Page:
If you understand investments, you may understand why billionaires are concerned about being taxed. On paper it makes sense. Sort of. Actually there are two reasons we should tax billionaires.
But first, let’s explain why they are reluctant to be taxed.
Why Billionaires Don’t Like Taxes
Look, it’s easy to jump on the “they’re rich; get the pitchforks” bandwagon. We see people with tons of money and we want them to pay their fair share, no matter what.
But do we want to treat them without empathy just because they’re rich, or do we want to be fair? Let’s assume we want to follow the golden rule and treat everyone as we’d like to be treated. That means we have to understand the problem.
Billionaires are billionaires on paper. In other words, they don’t have a big pile of billions of dollar bills sitting in a vault like Scrooge McDuck. They own things that have value: property, art, stocks, etc. Often these people don’t have “income”.
This means that in order to pay taxes on their wealth, they have to sell something. This means getting rid of something valuable to them or decreasing their shares in a company.
This kind of sucks. After all, no one else has to pay taxes on the increase in stock value, just on dividends and profits from selling. That doesn’t seem fair, right? Well, if we’re going to talk fairness, then let’s talk about two reasons we should tax billionaires.
Disposable income is the amount of money you have that you don’t need. It’s fluff. You have what you need to pay bills, get from a to b, eat, live, etc., and the stuff that you can use for whatever you want and to be whoever you want.
For most people, disposable income accounts for a very small portion of their income. For some, it may even be non-existent. For billionaires, their wealth is almost all disposable. In fact, billionaires basically have more money than they could ever spend except to invest more.
In other words, the people that have the least don’t have the option of avoiding taxes, because they have no disposable income to invest. Billionaires, on the other hand, need such a minute amount of their wealth they can pretty much invest it all and get richer and richer without paying taxes. Maybe that’s why 10% of Americans own about 90% of US stocks.
Talk about unfair. The poor have to foot the bill for taxes because the rich have more money than they will ever need, which brings us to the second of two reasons we should tax billionaires.
Sunk Cost Analysis Explained
One trick that financial analysts use to determine whether or not they should sell something is what’s called a sunk cost analysis.
See, we human beings don’t like to lose. If we put money into something, say a stock, we want to make money on it. It makes us happy. If that stock drops to half its value, we want to keep it, hoping it will go back up so we don’t lose our investment.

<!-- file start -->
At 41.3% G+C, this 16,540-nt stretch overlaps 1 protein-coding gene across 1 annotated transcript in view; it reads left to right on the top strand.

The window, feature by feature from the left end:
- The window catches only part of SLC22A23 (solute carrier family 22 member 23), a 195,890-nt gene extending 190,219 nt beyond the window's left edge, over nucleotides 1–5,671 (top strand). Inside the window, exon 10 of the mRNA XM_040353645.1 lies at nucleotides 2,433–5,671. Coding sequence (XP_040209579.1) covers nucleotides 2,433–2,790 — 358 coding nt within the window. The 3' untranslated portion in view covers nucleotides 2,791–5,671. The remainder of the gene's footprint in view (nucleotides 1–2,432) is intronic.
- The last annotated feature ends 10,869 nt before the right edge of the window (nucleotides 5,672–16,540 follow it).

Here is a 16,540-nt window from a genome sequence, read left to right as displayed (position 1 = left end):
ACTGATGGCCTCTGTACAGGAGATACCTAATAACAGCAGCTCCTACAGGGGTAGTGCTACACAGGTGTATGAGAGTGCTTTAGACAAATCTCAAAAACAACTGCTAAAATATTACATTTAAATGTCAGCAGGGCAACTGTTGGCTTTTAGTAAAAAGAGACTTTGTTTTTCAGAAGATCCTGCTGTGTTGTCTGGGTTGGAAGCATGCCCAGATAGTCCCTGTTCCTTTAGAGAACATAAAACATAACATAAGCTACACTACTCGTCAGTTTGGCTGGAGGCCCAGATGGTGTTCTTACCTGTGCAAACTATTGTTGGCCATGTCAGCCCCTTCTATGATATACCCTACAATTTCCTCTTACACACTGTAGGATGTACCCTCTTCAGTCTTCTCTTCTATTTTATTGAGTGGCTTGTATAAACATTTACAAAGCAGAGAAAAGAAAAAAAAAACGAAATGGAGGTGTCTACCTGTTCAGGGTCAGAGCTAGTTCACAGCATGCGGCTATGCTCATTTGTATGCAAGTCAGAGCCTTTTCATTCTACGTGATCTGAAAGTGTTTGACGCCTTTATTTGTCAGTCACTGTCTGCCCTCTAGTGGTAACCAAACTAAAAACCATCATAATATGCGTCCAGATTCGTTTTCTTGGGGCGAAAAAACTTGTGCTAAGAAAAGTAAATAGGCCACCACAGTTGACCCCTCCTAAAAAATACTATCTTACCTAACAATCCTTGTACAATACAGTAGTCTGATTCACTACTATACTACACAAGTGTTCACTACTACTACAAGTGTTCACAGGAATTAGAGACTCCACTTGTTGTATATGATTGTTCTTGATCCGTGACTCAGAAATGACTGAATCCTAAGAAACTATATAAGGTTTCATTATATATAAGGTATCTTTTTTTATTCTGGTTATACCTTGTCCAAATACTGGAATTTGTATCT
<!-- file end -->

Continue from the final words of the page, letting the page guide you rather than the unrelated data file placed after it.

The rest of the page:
To take emotion out of the equation, analysts use a sunk cost analysis. It’s simple. Just ask yourself, “would I purchase this item at this price today.” If the answer is no, you should probably sell. If the answer is yes, you should keep it.
The Billionaire’s Question
Here’s the thing: billionaires relied on tons of public support for their success. They typically rely on government subsidies and tax breaks to build their companies up. They rely on a workforce that has been fully educated by 12 years of public school and public grants, scholarships, funding and more for advanced education. Sometimes they rely on the government helping out their workforce because they don’t pay enough.
They rely on roads and other infrastructure. They rely on regulation and government oversight. They rely on a legal system, international trade, copyrights, trademarks, and other government provided protections that benefit their interests. They also rely on all the people in local shops, restaurants, construction, transportation, services, and more that have been educated, trained, and sometimes hired by the government.
In short, there is a breadth of benefits from which the billionaire has benefited from we the people, to the tune of billions and billions if not trillions of dollars. So here’s the question each billionaire should ask: if I could buy more stock at this price instead of using that money to pay my fair share into a system that has benefited me greatly so that other people don’t have to foot the bill, would I do it?
That’s the sunk cost analysis right there. If the answer to that question is “yes”, then no rational person would argue that would be greed. It’s only when we look at it the other way: selling the stock to pay our responsibility that seems harsh. We must use the sunk cost analysis to see this for what it really is: a requirement of those who benefit from the system to find a way to pay their fair share back into it.
These are the two reasons we should tax billionaires: because their extreme amount of disposable income gives them an extreme advantage that isn’t available to the majority of people and because, if the situation were reversed, we know the right thing to do would be to give the money. It’s simply fair for everyone.